The Road to Alpine

Leaving Las Vegas (and please, please, don’t ever play Ms. Crow’s song of the same name while I’m in the room), heading south, we glanced backward on the weather radar and concurred that our decision to leave a day late was the wise one.  Colorado’s I-25 was snow and ice bound by 8:00 a.m., while our weather was low clouds, fog, and dry.  We rolled into Rowell at around 10:30 and opted for Whataburger over the Alien Museum.  Roswell is a curious place, bigger than I remember, with green aliens helping market most businesses along the main strip.  Lots of personal injury lawyer billboards, too.

The remainder of the day was long highways.  And wind.  As if possessed, it bucked the car, awakened a plague of dust while dust devils danced a tarantella, hoovering silt and sand skyward, choking the sun and swallowing mountains, propelling tumbleweeds, slinging the thin bloom-rods of stumpy-bodied cactus like whips, as if attempting to sweep the already desolate land to nothing but bare rock and stone. 

Dramatic, ain’t it?

I won’t lie.  Aside from the Guadalupe mountains—arrogant, treeless, muscular peaks—the drive is boring, the landscape brown, nothing but short brush and cactus, flaccid or desiccated. Two road-killed feral hogs and plenty of border patrol cars were about all the excitement we had for four hours or so, except for the goldfish shaped giant TARS blimp sitting in the middle of the desert between Valentine and Marfa.

TARS goldfish zeppelin, Border Patrol’s eyes in the skies

The last bit, driving into Alpine, was beautiful.  The wind died down and the flat landscape rose, elegant peaks hugging the now winding road.  Alpine is home to Sul Ross State University, an impressive looking academic institution marked by colonial structures and the college of choice of our daughter. She’s not arriving back from her spring break until tomorrow, so, peckish as hell and hoping to redeem last night’s food fiasco, Cindy and I hastened to Spicewood, a newer joint at which Cindy had imbibed and ingested before.  The blackberry habanera margarita and Manhattan made with Amaro Averna rather than vermouth were surprising, complex, and delicious.  A half-order of nachos left us with too many, despite the outstanding balance of cheese, freshness, spice, and perfectly thin, crispy chips.  My wedge salad was a tad lettucy, missing the heaping mess of dressing, olives, tomatoes, cheese, and cranberries I douse mine with at home, but the cornmeal fried catfish was fit for Jehovah.  Cindy enjoyed a perfectly made green chili burger.  The meat was fresh and heartily seared.  The five-layer chocolate cake and Irish coffee provided the perfect dessert.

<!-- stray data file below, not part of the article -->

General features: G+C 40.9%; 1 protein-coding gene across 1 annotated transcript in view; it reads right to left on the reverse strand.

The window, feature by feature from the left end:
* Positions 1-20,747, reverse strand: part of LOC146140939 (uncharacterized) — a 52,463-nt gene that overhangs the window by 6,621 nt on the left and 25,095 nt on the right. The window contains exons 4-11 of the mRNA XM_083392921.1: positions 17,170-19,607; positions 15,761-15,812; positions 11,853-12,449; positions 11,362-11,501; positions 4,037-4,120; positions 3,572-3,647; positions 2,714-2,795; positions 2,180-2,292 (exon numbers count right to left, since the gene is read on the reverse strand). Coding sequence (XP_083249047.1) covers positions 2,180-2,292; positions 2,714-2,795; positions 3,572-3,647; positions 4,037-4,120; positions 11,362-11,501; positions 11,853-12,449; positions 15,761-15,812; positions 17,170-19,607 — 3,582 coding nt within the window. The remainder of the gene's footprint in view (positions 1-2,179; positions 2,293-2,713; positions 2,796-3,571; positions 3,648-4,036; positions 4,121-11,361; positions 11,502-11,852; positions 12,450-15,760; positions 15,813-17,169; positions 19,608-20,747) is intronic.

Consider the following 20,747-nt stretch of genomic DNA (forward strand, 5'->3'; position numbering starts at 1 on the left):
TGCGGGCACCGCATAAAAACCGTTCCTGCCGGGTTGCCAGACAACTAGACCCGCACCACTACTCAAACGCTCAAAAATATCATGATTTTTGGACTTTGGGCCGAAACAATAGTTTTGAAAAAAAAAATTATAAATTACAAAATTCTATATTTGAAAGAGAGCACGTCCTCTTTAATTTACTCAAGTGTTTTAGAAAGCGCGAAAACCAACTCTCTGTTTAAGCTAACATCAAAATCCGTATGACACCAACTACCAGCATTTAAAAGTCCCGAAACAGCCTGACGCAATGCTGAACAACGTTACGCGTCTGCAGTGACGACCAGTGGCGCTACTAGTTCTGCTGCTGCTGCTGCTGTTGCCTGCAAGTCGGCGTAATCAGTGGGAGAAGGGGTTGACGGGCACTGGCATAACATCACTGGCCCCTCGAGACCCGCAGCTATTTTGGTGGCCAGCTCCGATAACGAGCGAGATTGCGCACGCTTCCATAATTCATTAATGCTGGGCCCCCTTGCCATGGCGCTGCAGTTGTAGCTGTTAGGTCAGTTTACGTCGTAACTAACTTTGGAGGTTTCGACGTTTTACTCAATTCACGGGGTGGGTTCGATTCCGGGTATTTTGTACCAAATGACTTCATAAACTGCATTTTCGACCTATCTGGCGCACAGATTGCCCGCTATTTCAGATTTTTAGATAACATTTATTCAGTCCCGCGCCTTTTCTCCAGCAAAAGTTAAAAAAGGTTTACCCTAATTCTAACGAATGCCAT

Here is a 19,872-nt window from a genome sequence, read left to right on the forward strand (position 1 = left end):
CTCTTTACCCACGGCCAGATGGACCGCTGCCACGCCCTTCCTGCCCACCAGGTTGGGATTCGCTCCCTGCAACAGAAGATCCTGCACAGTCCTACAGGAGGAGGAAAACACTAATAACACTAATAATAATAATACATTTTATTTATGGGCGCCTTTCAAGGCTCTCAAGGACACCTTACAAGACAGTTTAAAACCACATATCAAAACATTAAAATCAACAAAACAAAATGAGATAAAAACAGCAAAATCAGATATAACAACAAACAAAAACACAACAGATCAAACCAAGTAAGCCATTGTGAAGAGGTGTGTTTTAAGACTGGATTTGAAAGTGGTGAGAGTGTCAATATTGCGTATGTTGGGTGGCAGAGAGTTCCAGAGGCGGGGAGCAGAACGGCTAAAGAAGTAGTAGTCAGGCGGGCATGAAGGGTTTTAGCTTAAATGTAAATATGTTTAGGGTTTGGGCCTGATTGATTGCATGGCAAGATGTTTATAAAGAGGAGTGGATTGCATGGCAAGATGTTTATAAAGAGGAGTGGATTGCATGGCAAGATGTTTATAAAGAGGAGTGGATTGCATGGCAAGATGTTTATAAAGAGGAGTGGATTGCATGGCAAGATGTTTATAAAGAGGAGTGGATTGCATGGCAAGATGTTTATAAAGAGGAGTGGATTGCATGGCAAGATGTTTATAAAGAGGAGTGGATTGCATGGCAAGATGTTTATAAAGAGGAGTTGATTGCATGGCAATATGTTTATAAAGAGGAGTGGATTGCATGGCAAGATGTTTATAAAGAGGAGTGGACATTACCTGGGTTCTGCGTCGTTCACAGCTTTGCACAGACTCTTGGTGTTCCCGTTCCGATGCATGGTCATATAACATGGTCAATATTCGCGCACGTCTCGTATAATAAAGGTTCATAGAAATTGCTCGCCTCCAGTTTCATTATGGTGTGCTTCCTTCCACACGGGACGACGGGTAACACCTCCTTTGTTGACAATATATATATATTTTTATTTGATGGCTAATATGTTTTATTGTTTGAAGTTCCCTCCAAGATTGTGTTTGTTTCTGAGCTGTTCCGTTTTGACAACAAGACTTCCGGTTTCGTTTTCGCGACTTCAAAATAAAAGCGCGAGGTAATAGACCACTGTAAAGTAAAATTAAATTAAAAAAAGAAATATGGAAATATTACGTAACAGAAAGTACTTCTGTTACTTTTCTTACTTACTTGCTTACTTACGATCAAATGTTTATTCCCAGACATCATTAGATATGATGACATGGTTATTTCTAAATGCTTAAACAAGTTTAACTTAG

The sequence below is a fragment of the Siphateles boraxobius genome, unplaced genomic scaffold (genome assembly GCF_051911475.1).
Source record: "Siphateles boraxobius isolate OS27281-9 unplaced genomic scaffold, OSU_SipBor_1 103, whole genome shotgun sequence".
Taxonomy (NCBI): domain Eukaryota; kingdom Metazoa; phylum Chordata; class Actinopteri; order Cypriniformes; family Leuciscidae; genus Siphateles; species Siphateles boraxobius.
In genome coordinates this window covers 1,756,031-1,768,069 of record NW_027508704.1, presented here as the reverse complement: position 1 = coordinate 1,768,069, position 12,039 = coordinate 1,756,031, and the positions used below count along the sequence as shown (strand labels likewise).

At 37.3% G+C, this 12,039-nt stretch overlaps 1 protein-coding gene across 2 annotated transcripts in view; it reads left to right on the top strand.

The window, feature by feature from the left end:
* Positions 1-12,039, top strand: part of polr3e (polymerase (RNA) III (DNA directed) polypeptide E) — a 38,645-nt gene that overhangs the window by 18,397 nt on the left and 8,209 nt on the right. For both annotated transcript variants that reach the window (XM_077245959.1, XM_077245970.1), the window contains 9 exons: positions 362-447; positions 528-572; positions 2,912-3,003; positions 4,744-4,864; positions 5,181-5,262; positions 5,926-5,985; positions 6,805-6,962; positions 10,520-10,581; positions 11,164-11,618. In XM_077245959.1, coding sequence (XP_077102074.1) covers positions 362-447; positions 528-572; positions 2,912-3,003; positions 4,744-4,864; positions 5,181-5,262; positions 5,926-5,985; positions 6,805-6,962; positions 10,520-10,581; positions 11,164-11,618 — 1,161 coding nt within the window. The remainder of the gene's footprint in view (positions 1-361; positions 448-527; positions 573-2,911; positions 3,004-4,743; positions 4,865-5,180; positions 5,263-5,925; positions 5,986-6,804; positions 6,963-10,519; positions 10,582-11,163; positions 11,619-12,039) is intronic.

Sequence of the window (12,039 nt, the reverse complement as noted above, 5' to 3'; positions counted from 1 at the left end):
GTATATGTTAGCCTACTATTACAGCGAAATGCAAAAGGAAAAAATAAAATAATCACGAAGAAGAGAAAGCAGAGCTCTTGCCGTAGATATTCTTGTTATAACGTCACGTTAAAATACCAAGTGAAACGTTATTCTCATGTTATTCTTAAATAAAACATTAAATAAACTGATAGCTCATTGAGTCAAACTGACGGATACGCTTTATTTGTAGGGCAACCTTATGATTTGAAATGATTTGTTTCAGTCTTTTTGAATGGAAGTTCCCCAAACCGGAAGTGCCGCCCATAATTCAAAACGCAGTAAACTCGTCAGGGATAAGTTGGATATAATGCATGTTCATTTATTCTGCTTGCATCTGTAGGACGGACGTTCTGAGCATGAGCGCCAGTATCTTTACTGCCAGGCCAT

Tomorrow: Big Bend National Park, and maybe the Marfa lights.  For now, it’s lights out.


On The Road Again

A year ago, in March of 2020, the fear factor from Covid-19 reached critical mass.  Albany County Schools left for Spring Break and didn’t return until August, the University of Wyoming sent staff to work at home until further notice, and the trip I had planned to visit my children was put on hold.  My oldest daughter was diplomatic.  “Well, you might want to consider whether you want to make this trip, given everything that is going on.”  My oldest son was not so much. “Dad don’t come.  This is bad.”

Road Trip!